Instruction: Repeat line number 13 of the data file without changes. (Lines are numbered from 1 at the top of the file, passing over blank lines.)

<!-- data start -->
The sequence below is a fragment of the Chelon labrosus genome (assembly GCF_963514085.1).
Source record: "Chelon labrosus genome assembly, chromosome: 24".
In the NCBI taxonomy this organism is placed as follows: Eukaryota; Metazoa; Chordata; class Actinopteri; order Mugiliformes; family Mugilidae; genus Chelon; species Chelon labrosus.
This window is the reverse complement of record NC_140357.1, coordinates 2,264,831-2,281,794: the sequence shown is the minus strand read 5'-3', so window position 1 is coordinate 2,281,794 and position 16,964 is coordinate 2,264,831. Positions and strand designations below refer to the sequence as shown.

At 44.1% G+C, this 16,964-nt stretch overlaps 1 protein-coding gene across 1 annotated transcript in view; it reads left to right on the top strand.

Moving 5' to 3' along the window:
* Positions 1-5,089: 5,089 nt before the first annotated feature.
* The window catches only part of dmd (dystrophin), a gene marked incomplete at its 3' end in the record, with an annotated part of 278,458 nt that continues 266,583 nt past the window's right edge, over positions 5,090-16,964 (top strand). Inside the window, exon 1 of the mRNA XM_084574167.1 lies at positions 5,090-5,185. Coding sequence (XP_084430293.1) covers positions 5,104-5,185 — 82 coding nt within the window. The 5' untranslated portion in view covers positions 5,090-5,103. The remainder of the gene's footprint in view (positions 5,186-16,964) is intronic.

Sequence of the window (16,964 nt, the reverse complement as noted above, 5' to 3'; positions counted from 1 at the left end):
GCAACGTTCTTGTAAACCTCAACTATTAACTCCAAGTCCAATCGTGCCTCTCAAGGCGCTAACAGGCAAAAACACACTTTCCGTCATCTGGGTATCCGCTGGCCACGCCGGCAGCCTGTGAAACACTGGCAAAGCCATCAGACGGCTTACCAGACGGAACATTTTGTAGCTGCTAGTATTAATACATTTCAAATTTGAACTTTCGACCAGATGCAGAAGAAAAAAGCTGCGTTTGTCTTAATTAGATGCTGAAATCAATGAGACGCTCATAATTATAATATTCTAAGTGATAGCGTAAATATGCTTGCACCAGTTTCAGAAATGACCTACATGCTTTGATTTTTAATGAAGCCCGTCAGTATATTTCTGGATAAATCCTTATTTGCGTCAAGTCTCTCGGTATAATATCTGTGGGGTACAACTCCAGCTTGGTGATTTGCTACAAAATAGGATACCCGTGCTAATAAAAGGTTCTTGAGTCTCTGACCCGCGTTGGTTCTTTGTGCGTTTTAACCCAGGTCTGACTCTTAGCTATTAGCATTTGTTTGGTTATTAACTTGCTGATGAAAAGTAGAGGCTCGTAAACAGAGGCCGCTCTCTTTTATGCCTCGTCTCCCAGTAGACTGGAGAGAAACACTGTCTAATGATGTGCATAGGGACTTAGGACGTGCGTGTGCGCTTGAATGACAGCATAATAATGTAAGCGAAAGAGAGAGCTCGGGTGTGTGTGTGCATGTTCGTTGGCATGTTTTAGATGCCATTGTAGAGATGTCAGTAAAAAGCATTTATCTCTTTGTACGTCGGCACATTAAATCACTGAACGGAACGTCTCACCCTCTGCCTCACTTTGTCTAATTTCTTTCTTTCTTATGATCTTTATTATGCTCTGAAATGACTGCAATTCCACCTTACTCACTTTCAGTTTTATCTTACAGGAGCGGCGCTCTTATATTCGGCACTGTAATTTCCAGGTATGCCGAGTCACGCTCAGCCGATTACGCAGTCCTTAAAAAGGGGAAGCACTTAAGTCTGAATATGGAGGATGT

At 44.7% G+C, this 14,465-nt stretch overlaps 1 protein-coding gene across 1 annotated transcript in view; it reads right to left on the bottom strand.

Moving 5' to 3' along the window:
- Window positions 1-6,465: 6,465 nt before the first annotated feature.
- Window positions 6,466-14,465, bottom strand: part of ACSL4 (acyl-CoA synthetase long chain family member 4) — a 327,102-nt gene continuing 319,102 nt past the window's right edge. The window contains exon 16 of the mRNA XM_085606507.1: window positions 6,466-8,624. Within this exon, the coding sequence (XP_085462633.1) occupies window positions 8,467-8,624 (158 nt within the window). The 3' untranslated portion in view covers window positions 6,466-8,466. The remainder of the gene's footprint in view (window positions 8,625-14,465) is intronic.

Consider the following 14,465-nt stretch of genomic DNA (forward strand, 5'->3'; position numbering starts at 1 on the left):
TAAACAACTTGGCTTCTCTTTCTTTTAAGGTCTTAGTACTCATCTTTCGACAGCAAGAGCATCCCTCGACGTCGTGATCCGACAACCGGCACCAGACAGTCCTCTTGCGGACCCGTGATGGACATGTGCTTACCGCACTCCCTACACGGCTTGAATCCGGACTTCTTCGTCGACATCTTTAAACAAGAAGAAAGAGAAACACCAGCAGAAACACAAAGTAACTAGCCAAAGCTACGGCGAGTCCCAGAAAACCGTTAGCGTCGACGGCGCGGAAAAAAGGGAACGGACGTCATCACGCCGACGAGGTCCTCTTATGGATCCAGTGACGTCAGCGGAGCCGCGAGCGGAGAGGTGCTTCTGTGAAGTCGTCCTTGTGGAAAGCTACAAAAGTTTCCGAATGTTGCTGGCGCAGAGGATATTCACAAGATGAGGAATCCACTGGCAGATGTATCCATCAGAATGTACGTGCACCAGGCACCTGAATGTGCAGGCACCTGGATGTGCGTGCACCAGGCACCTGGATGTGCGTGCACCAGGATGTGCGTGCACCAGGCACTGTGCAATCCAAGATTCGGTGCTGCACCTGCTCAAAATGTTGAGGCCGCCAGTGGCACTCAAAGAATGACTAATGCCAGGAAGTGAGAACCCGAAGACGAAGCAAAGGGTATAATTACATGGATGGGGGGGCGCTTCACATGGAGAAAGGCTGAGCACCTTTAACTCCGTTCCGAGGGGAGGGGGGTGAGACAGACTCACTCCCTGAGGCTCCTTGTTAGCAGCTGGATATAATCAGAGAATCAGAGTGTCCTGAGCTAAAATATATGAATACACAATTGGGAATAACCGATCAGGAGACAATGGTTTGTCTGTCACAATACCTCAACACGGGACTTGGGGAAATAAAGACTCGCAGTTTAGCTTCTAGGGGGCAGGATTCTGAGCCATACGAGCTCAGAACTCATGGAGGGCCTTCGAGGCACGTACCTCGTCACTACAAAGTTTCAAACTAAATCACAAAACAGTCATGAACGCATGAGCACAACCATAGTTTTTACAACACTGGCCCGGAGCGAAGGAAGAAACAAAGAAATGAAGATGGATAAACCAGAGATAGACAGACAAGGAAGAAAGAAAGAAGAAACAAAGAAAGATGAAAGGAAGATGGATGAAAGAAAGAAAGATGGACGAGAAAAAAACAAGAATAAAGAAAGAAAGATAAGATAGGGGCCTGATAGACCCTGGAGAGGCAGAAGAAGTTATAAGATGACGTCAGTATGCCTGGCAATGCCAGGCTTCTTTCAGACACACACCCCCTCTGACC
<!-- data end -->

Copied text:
- Window positions 1-6,465: 6,465 nt before the first annotated feature.